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Virtual Console Roundup

Double Dribble, King of Fighters '94 and Bubble Bobble.

It's been a very quiet few weeks on the Virtual Console front, no doubt thanks to the arrival of a long awaited plumber, so hopefully you'll forgive us the indulgence of rolling last week's solitary release into this week's roundup. Luckily, although the number of new games is nothing to write home about, this week's two new additions are both classics of their genre.

King of Fighters '94

  • Platform: NeoGeo
  • Wii Points: 900
  • In Real Money: GBP 6.30 / EUR 9 (approx)

Nobody is likely to be surprised at yet another NeoGeo fighting game but, as with so many of that overlooked handheld's line-up, SNK's King of Fighters is a superbly accomplished entry in beat-em-up pantheon. [Editor's note: Handheld, eh? We think he's gone mad. Watch out.]

The idea was to combine as many of the company's characters into one game as possible, a sort of prototype for Smash Bros, so obscure fighting fans will be happy to see brawlers from Fatal Fury, Art of Fighting and even vertical shoot-em-up Ikari Warriors. There's also innovation on the gameplay front, with a three-man team set up in which you choose what order your fighters will battle, and then scrap in a winner-stays-on style until one team is completely beaten.

There are some weird quirks as well. You can't choose which fighters make up your team, for instance. Instead you choose from pre-selected trios assigned by country. There are eight such national teams, though only three of them bear any resemblance to their supposed home countries. The England team, for instance, features two Japanese girls.

Still, it's a solid, technical fighting game that, like most SNK outings, skews more towards the hardcore player than the casual punching aficionado. It also looks very nice, with some impressive-for-the-time 3D scrolling and beefy sprites. With so many fighting games available on the VC now, I suspect that only an obsessive completist would want to own them all but, taken on its own merits, King of Fighters is a damn fine game.


Bubble Bobble

  • Platform: NES
  • Wii Points: 500
  • In Real Money: GBP 3.50 / EUR 5 (approx)

Here's another classic - Taito's seminal 1986 arcade platformer, although it appears here in its 1987 NES incarnation for obvious reasons. Although it's not quite as good as the original coin-op, it's certainly not the worst conversion around either.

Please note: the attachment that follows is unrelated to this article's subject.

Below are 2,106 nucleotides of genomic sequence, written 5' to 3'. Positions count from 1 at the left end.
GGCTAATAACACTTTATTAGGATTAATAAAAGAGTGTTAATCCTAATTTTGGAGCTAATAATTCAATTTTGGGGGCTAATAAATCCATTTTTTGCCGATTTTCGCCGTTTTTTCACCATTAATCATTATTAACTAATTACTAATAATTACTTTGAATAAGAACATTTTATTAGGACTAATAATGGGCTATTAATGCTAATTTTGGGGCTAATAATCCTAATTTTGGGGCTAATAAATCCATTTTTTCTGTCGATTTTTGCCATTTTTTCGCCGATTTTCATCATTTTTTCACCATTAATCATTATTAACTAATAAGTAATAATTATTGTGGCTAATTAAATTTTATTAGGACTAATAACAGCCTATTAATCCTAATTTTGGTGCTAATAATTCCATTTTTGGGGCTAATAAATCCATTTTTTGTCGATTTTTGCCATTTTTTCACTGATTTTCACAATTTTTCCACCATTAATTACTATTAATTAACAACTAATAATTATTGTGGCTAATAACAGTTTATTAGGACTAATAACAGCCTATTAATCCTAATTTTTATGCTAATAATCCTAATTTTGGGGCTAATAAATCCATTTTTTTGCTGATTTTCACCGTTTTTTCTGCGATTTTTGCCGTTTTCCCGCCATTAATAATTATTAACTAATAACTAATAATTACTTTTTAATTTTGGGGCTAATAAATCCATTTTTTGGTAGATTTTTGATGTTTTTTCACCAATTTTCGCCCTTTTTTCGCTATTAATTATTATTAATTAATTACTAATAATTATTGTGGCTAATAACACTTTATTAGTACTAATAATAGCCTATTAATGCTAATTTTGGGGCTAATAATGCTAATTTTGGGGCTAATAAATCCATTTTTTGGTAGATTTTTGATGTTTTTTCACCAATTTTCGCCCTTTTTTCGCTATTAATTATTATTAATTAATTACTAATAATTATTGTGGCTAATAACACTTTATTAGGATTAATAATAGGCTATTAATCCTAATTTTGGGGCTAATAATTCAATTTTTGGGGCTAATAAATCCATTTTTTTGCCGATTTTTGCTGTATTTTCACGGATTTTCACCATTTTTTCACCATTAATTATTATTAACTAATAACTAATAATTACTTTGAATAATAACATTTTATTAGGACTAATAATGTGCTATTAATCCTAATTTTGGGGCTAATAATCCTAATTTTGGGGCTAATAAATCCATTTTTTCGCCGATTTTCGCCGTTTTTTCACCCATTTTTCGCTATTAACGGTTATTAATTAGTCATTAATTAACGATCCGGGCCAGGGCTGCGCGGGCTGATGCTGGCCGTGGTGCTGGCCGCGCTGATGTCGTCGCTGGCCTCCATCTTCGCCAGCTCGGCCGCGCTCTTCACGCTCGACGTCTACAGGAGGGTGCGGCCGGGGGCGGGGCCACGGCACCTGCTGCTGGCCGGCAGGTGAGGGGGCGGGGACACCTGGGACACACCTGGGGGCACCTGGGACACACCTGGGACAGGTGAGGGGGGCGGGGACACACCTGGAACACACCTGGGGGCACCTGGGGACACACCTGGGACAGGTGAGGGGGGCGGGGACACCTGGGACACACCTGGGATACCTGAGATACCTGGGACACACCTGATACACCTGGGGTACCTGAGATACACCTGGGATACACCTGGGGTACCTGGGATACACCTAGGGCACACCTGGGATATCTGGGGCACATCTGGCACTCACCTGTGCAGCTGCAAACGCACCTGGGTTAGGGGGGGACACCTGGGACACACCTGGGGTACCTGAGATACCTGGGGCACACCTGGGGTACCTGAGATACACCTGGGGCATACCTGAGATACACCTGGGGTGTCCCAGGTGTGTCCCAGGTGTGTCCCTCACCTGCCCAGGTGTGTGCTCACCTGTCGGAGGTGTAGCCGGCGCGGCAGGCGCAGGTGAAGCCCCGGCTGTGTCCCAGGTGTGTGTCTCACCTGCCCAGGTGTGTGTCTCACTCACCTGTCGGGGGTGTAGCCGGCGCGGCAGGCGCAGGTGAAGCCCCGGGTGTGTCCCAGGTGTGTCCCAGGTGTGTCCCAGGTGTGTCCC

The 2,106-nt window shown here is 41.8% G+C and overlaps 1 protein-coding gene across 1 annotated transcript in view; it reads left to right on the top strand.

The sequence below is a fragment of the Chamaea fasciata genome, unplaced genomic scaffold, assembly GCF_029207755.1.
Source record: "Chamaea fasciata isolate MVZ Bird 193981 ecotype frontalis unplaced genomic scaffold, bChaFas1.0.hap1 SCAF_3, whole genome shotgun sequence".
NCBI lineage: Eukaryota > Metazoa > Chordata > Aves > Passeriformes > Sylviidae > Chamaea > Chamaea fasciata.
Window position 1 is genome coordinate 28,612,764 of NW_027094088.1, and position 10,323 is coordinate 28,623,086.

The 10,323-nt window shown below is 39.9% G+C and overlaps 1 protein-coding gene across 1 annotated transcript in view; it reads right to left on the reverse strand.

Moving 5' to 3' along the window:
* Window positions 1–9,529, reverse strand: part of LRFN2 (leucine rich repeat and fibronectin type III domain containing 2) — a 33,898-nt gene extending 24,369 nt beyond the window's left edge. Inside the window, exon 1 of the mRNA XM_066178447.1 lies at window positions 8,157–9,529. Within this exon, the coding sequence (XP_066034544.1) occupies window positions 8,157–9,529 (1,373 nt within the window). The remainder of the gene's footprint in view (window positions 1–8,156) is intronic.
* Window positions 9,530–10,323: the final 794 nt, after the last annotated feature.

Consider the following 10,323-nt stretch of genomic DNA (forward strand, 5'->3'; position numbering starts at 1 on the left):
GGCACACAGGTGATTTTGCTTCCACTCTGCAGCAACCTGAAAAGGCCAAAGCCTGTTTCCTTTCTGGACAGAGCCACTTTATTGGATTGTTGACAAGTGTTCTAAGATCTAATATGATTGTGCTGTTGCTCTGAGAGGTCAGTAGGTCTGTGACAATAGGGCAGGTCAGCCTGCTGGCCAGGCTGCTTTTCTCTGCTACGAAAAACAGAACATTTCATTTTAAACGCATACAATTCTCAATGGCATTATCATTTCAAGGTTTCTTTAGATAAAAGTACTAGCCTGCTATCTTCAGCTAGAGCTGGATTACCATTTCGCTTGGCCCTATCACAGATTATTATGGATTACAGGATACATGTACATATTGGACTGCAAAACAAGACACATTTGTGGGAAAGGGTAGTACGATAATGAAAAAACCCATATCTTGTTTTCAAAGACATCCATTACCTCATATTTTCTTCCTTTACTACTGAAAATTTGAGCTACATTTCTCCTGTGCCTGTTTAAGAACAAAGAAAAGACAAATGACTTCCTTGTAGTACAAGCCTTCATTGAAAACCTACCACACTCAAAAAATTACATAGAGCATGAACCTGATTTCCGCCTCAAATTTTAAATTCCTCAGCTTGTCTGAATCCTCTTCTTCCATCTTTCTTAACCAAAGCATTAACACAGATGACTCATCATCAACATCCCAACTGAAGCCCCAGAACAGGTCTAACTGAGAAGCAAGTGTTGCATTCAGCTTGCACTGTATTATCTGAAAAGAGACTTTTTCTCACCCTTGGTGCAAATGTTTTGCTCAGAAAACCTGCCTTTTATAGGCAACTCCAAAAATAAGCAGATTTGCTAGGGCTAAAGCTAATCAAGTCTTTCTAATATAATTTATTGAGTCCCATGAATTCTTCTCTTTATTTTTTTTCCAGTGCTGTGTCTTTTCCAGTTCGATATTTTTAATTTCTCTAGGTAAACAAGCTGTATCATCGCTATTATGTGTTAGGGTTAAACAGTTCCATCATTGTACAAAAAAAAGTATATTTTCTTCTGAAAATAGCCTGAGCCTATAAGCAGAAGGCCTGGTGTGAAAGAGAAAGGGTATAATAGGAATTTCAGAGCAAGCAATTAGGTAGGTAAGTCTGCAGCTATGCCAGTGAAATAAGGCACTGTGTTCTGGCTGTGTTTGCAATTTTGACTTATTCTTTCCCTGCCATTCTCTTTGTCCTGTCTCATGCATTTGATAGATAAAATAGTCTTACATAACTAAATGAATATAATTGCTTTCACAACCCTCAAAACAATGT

The gameplay survived the translation process pretty much unscathed, keeping the simple purity of 100 levels of monster-bubbling, fruit-gobbling fun, while the general feel of the thing is virtually identical in all the ways that matter. It's only the music that suffers noticeably, with one of gaming's all-time greatest themes rendered squawky and annoying by the struggling NES sound chip.

Like all the best videogame pioneers, Bubble Bobble combines simplicity and accessibility with a surprisingly clever learning curve to keep you hooked for the many hours it takes to obtain the "true ending". Thankfully, the NES version uses a password system so you won't have to start over each time.

Time may not have been kind to its utilitarian looks, but if you can play one level of Bubble Bobble and not feel a glimmer of joy then you are dead inside. Plus, of course, this means we may yet see Rainbow Islands on the VC, and that's something we should all close our eyes and wish really hard for.


Double Dribble

  • Platform: NES
  • Wii Points: 500
  • In Real Money: GBP 3.50 / EUR 5 (approx)

Hmm. So, this was last week's solitary VC offering. It sounds like a senile sequel to Double Dragon, but is actually a basketball game that tries oh-so-very hard to be a glitzy and accurate version of the real thing, but can't help being tripped up by the limitations of the hardware.

You can tell it was trying to appear all "next gen" because it opens with actual sampled speech! Admittedly, it sounds like you're about to play a game called Wubble Wiffle, but the effort is there. You can choose from four 5-man teams, and the game even goes so far as to include penalties for time wasting but, while it amuses in the most basic "look at what we used to play" kind of way, it's too clunky to hold much real entertainment value in 2007.

There are numerous bugs, allowing you to score every time by throwing in the right place, while the collision detection makes stealing - and often just running near an opponent - a real gamble. Many times you'll give up a penalty for "pushing" when all you did was stray one pixel to close to a defender.

Better than Nintendo's own NES Basketball, certainly, but only worth the points to the hardiest retro sports fan.


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About the Author
Dan Whitehead avatar

Dan Whitehead


Dan has been writing for Eurogamer since 2006 and specialises in RPGs, shooters and games for children. His bestest game ever is Julian Gollop's Chaos.

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